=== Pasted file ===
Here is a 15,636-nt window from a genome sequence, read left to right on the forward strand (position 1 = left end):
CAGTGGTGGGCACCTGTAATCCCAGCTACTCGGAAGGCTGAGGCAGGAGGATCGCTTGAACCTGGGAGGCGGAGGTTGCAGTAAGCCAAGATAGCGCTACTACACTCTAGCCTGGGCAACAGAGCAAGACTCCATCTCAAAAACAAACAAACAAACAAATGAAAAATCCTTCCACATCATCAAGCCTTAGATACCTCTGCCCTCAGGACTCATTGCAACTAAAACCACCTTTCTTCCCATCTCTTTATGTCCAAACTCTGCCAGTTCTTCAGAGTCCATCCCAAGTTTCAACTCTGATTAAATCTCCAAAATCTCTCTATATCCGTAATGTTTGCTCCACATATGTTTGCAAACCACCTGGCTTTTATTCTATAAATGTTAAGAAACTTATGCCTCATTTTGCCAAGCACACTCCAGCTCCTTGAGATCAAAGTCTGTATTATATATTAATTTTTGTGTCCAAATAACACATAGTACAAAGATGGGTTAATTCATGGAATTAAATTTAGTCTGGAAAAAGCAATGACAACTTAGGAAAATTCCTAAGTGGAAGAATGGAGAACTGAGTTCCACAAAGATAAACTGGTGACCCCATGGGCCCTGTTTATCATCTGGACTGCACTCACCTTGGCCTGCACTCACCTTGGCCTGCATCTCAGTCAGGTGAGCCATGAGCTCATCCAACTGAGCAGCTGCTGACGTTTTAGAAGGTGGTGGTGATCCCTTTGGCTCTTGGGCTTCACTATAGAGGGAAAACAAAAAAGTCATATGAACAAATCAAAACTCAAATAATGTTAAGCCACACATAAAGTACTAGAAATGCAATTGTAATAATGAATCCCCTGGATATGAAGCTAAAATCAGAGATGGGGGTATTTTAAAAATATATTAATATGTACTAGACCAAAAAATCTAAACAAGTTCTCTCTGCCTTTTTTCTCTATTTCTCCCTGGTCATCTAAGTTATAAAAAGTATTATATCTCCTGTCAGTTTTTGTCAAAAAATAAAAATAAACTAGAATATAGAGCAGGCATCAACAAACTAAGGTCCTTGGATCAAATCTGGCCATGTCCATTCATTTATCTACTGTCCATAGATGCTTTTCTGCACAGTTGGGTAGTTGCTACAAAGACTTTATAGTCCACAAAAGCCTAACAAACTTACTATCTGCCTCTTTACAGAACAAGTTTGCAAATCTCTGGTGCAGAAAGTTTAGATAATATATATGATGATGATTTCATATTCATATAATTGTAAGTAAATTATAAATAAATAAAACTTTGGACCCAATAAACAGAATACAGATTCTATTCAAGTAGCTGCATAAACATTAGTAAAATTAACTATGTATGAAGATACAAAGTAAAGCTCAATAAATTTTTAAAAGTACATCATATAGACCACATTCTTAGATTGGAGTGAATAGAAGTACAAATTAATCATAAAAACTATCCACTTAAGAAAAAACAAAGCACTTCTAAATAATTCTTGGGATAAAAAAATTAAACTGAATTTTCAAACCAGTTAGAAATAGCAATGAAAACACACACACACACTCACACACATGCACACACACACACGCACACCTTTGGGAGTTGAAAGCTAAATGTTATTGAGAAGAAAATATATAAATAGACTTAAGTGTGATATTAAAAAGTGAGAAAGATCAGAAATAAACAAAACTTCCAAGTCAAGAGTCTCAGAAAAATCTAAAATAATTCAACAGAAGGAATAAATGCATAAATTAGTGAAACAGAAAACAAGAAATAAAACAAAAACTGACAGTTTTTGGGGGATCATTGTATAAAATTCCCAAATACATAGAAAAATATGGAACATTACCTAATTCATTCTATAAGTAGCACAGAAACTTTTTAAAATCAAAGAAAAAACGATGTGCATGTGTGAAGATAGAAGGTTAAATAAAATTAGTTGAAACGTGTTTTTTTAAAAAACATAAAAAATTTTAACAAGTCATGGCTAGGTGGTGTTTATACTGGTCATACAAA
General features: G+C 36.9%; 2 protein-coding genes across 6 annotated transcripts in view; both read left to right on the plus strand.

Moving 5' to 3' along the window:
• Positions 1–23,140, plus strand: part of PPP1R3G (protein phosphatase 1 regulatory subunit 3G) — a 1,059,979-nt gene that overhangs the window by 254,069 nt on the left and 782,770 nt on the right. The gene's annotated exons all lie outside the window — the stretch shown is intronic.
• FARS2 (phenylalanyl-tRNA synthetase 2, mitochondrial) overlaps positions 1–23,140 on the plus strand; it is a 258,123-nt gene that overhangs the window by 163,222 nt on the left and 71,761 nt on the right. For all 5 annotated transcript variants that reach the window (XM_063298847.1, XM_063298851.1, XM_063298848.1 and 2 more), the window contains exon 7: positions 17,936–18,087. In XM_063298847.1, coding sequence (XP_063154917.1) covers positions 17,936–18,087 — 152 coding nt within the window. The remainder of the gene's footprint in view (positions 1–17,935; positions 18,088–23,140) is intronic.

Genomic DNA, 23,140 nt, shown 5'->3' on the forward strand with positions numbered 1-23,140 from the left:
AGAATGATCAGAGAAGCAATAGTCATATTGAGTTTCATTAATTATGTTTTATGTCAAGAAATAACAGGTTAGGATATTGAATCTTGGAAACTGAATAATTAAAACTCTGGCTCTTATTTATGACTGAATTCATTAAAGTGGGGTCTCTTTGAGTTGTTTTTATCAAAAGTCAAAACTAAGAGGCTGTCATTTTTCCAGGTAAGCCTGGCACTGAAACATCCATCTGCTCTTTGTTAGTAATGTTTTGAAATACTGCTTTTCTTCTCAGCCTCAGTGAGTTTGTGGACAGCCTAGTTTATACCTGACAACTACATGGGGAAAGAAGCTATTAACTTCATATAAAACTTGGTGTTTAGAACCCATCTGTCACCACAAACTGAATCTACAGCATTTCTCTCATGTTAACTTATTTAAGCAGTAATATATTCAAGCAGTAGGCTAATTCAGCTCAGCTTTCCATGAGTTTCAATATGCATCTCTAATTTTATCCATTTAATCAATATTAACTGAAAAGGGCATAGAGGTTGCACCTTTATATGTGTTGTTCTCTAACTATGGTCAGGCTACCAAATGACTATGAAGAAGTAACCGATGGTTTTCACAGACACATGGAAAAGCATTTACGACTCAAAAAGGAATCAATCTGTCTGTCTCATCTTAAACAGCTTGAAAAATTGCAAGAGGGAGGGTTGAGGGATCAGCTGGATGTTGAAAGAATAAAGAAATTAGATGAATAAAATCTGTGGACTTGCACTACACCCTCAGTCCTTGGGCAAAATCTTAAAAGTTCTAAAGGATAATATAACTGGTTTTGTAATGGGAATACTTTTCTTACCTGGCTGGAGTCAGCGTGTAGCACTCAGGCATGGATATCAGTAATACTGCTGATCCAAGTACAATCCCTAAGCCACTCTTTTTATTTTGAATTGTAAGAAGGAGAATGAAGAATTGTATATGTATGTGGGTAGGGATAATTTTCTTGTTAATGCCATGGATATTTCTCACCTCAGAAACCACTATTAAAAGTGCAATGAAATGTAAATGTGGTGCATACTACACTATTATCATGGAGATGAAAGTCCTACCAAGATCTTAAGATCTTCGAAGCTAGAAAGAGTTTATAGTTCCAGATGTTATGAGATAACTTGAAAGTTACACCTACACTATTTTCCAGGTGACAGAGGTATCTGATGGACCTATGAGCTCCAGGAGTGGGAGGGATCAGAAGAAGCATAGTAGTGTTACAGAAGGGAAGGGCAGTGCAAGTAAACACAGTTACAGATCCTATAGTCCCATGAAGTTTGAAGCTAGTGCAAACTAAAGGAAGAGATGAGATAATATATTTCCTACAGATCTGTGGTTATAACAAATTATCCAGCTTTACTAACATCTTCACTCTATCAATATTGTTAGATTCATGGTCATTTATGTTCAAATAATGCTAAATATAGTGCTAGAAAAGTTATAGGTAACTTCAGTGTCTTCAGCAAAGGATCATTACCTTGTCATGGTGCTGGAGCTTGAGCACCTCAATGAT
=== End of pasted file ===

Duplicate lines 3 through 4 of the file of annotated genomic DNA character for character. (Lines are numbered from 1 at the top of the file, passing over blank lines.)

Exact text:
General features: G+C 36.9%; 2 protein-coding genes across 6 annotated transcripts in view; both read left to right on the plus strand.

Moving 5' to 3' along the window: